Music has the power to take you out of the world you know and place you in a world of its own making. How it can do that nobody knows. Whatever Neil tapped into to make it happen on Danger Bird, he succeeded completely. If you’re in the right frame of mind, in the right environment, with everything working audio-wise, a minute into this song you will no longer be sitting in your comfy audio chair. You won’t really know where you are, and that’s exactly the best place to be. You’re in Neil’s world now, the world he created for you with his song.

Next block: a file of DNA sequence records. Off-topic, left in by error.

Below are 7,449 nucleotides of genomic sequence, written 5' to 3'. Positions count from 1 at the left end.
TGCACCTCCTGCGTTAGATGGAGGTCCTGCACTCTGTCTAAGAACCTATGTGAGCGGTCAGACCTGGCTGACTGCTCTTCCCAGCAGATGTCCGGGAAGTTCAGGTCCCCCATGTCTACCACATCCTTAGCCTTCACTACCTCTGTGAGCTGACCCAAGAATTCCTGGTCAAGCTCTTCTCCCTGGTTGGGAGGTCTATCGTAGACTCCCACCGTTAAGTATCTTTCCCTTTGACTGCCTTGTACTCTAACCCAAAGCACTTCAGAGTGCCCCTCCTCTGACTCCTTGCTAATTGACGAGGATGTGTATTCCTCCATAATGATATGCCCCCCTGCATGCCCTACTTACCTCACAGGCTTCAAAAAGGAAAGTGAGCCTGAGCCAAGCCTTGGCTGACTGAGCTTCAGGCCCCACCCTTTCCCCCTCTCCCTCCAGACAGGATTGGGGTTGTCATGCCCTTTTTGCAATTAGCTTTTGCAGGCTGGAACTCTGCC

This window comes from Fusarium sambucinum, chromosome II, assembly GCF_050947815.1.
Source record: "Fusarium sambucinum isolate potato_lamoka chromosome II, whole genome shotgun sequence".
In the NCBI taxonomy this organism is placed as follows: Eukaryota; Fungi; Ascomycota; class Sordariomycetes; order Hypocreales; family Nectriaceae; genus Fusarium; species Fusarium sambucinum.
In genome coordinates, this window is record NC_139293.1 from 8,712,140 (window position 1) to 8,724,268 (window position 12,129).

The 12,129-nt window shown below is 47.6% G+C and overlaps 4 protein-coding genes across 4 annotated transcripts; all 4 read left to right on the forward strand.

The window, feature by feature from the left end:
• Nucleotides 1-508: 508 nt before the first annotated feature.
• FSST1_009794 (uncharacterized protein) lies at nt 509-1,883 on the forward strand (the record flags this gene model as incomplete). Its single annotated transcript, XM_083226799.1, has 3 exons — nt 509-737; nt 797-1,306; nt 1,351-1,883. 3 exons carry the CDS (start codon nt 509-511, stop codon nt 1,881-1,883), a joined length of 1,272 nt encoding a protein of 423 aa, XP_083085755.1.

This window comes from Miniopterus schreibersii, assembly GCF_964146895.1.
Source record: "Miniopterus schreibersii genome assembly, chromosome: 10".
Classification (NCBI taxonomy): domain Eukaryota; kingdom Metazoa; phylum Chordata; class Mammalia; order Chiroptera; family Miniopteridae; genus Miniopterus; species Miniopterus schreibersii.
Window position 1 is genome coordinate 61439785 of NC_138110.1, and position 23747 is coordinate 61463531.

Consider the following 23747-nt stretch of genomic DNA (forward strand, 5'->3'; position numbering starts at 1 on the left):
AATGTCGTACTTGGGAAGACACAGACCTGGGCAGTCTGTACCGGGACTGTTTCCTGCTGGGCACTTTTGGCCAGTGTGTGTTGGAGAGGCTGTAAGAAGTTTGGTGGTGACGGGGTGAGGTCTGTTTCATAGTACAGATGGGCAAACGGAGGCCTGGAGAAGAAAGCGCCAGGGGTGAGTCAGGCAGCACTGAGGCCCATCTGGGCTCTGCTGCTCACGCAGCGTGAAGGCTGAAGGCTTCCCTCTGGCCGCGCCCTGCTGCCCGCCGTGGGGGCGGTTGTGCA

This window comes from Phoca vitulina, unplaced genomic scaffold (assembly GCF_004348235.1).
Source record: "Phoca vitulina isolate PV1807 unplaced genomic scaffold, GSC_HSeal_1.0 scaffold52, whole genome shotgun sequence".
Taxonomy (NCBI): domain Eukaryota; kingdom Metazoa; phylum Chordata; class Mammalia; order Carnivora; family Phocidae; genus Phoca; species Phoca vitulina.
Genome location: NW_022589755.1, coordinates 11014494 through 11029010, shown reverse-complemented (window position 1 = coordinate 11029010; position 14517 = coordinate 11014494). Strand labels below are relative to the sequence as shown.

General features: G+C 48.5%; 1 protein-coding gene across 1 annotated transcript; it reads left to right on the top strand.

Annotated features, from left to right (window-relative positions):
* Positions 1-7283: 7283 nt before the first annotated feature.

To accomplish this feat the sound has to be right. As always, this is the rub. If you’re an audiophile these transcendent experiences tend to be prompted by very high quality recordings, the kind that let you forget you’re listening to a recording at all. So many recordings do the reverse: they call attention to their shortcomings. When that happens the effect of losing oneself in the music quickly becomes hopelessly difficult, if not impossible.
Of course I’m using the word “recording” inaccurately here. We don’t really know what the recording sounds like. All we have are pressings, and the sad fact of the matter is that most recordings are ruined in the mastering and pressing phases. How else to explain how a Hot Stamper pressing like this can sound so amazing, yet the average copy sounds so, well, average? Which brings us to the sound of Zuma.